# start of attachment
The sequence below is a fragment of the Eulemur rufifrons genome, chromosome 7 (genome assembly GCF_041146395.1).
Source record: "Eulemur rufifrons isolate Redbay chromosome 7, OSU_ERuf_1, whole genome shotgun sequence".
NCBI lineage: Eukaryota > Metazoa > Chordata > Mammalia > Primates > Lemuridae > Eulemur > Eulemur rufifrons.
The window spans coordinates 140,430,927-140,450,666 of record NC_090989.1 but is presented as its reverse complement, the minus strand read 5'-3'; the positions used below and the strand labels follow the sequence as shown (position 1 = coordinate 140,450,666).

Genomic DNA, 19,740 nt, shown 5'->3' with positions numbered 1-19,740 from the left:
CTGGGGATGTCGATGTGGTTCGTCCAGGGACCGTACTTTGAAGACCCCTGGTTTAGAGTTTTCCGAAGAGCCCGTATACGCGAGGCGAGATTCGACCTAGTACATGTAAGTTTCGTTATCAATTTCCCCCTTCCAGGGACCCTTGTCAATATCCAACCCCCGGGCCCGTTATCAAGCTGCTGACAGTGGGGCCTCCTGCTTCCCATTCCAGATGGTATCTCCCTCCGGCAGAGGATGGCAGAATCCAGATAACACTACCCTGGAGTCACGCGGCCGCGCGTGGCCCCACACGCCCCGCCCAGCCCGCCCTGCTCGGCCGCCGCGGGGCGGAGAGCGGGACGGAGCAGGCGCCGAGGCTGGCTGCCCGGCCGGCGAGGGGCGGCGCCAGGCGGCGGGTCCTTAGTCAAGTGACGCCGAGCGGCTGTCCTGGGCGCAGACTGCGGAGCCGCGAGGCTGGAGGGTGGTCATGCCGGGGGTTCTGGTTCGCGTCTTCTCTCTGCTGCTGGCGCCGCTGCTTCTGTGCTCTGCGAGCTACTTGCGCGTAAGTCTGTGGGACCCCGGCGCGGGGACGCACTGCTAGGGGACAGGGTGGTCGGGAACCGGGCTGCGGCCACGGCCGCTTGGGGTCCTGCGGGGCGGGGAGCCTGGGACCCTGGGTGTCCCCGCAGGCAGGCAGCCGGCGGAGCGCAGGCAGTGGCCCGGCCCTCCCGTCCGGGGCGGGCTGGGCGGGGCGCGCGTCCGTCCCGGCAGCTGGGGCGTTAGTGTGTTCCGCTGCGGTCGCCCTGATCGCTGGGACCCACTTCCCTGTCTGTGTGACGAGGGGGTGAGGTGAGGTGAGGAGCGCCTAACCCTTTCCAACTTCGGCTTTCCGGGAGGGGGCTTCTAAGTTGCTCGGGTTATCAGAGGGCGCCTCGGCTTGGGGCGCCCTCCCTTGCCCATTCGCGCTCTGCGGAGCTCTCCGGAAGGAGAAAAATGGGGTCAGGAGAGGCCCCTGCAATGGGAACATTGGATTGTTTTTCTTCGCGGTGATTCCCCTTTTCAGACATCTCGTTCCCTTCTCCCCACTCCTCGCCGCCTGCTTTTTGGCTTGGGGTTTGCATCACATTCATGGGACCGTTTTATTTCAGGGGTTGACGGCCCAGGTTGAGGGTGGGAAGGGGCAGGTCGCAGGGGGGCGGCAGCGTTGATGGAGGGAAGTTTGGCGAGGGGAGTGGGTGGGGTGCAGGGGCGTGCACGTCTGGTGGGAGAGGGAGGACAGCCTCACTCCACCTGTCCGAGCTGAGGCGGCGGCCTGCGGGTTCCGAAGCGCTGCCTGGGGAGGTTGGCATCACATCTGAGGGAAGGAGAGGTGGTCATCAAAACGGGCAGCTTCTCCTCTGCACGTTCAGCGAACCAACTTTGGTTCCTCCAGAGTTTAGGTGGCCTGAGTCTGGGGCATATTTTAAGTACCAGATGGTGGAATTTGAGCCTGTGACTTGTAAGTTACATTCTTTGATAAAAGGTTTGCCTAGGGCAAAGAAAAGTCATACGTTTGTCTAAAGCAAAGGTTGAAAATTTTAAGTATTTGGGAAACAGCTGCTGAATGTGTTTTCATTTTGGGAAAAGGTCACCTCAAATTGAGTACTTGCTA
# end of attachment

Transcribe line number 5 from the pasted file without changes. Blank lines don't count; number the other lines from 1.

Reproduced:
Genomic DNA, 19,740 nt, shown 5'->3' with positions numbered 1-19,740 from the left: